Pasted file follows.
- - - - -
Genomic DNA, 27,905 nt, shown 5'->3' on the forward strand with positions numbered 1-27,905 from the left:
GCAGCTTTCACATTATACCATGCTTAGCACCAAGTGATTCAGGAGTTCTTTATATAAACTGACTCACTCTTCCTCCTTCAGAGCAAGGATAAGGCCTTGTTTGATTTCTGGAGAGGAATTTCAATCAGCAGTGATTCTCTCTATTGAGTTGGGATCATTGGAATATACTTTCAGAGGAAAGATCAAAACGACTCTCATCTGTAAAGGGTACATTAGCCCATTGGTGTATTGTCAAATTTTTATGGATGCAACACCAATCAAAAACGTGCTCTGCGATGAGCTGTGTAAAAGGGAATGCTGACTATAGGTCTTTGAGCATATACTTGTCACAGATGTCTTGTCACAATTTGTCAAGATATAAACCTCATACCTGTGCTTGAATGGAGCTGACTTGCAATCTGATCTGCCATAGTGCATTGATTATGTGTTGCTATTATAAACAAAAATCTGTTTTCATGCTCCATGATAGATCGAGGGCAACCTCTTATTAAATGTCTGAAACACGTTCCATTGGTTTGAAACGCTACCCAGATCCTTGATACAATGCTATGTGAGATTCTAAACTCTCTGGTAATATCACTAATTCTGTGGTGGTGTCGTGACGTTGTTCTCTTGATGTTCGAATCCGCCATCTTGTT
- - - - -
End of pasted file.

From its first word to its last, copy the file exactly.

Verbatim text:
Genomic DNA, 27,905 nt, shown 5'->3' on the forward strand with positions numbered 1-27,905 from the left:
GCAGCTTTCACATTATACCATGCTTAGCACCAAGTGATTCAGGAGTTCTTTATATAAACTGACTCACTCTTCCTCCTTCAGAGCAAGGATAAGGCCTTGTTTGATTTCTGGAGAGGAATTTCAATCAGCAGTGATTCTCTCTATTGAGTTGGGATCATTGGAATATACTTTCAGAGGAAAGATCAAAACGACTCTCATCTGTAAAGGGTACATTAGCCCATTGGTGTATTGTCAAATTTTTATGGATGCAACACCAATCAAAAACGTGCTCTGCGATGAGCTGTGTAAAAGGGAATGCTGACTATAGGTCTTTGAGCATATACTTGTCACAGATGTCTTGTCACAATTTGTCAAGATATAAACCTCATACCTGTGCTTGAATGGAGCTGACTTGCAATCTGATCTGCCATAGTGCATTGATTATGTGTTGCTATTATAAACAAAAATCTGTTTTCATGCTCCATGATAGATCGAGGGCAACCTCTTATTAAATGTCTGAAACACGTTCCATTGGTTTGAAACGCTACCCAGATCCTTGATACAATGCTATGTGAGATTCTAAACTCTCTGGTAATATCACTAATTCTGTGGTGGTGTCGTGACGTTGTTCTCTTGATGTTCGAATCCGCCATCTTGTT